Google the words “stock diversification” and you’ll come up with 19,500 results. It’s one of the most hotly debated subjects in all of investing. For every expert who believes you need to be invested in the entire market in order to properly diversify your portfolio, there’s another who thinks 10 stocks is plenty. Who’s right? That’s likely to be debated long after you and I have left the planet. There simply isn’t a right answer. If you’re Warren Buffett, a concentrated portfolio has definitely proven to be a good thing, but for the rest of us, it’s probably wiser if…
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Google the words “stock diversification” and you’ll come up with 19,500 results. It’s one of the most hotly debated subjects in all of investing.
For every expert who believes you need to be invested in the entire market in order to properly diversify your portfolio, there’s another who thinks 10 stocks is plenty. Who’s right? That’s likely to be debated long after you and I have left the planet. There simply isn’t a right answer.
If you’re Warren Buffett, a concentrated portfolio has definitely proven to be a good thing, but for the rest of us, it’s probably wiser if we spread our bets around.
Take TMX Group Limited (TSX:X) for example.
It currently trades around $60. Purchasing 100 shares of its stock on August 16 required a cash outlay of approximately $6,084. For that investment, you would get a small ownership stake in Canada’s largest stock exchange. With a December 2016 earnings estimate of $3.34 per share, you would have paid about 18 times its projected bottom-line results for the year.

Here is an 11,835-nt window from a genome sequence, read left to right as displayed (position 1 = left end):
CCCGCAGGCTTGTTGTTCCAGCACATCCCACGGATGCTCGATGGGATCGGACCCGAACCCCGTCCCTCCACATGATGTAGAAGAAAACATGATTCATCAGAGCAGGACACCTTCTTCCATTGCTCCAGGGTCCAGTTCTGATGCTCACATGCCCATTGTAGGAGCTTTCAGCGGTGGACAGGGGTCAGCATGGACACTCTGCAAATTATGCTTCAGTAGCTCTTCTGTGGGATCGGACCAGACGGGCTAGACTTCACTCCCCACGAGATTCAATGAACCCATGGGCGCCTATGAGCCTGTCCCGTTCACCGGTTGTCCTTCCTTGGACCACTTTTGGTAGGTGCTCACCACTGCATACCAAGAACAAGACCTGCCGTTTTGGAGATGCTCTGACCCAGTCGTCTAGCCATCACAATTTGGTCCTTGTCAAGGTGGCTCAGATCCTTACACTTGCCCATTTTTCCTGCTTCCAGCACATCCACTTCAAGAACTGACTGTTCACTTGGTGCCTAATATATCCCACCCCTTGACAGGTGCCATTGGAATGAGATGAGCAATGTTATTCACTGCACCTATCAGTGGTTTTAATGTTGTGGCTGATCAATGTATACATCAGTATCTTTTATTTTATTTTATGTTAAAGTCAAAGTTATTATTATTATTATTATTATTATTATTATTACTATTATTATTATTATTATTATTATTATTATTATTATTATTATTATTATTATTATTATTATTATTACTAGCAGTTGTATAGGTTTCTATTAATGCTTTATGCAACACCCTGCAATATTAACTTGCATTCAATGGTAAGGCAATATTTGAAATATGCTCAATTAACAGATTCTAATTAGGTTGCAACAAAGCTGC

I personally wouldn’t buy TMX because it’s hardly what you’d call a growth stock; revenues over the last three years have been stuck between $750 and $800 million, while at the same time a multiple of 18 times earnings doesn’t exactly scream “buy.” That said, it wouldn’t be the worst investment in the world.
However, getting back to the idea of diversification, I’m proposing that you pass on this $60 stock and instead opt for three stocks each trading around $20. For the same outlay of cash, you get three stocks for the price of one.
The key here is to come up with three that will generate more than $3.34 in combined earnings in fiscal 2016. Pay less and get more. What’s not to like?
Transcontinental Inc. (TSX:TCL.A)
I recently called Canada’s largest printer an income investor’s dream stock partly because its dividend yield was over 4%–a valuable commodity in era of low interest rates. Still yielding more than 4%, analysts estimate its 2016 earnings per share will hit $2.28 per share–a multiple of just eight times earnings.
In comparison, TMX Group trades for 18 times earnings but yields only 2.6% as of August 16.
Intertape Polymer Group (TSX:ITP)
Whether you’re looking for shrink wrap or shipping tape, Intertape is one of the biggest companies in North America to meet your needs. A great dividend stock currently yielding 3.5%, analysts expect fiscal 2016 earnings of $1.42 per share or 15 times estimates.
Again, you’re able to get more yield at a lower multiple of earnings than you can with TMX Group. While Intertape isn’t much of a grower either, its earnings in fiscal 2016 are expected to be higher than they’ve been in the past decade, providing greater assurances of an increasing dividend.
Corby Spirit and Wine Ltd. (TSX:CSW.A)
Fool contributor Joseph Solitro recommended the maker of Wiser’s whiskey and Polar Ice vodka in early January. At the time it was yielding 4.3%. Since then it’s gone on an 11% run, bringing the yield down by 60 basis points to 3.7%. Still, it’s a very respectable yield for anyone concerned about income.
Majority owned by Pernod-Ricard, it too can’t be considered a growth company. However, for the first nine months of fiscal 2016 ended March 30, Corby’s earnings per share grew 24% year over year to $0.57. With no analyst estimates available, I’d expect its annual number (it’ll announce it August 24) to come in around 83 cents, or about 25 times earnings.
On August 16 the three stocks mentioned above were trading a few cents shy of $60 on a combined basis, yielding 3.7%. When paying an average of approximately 13 times earnings for all three stocks, buying three at $20 appears better than one at $60.
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Fool contributor Will Ashworth has no position in any stocks mentioned.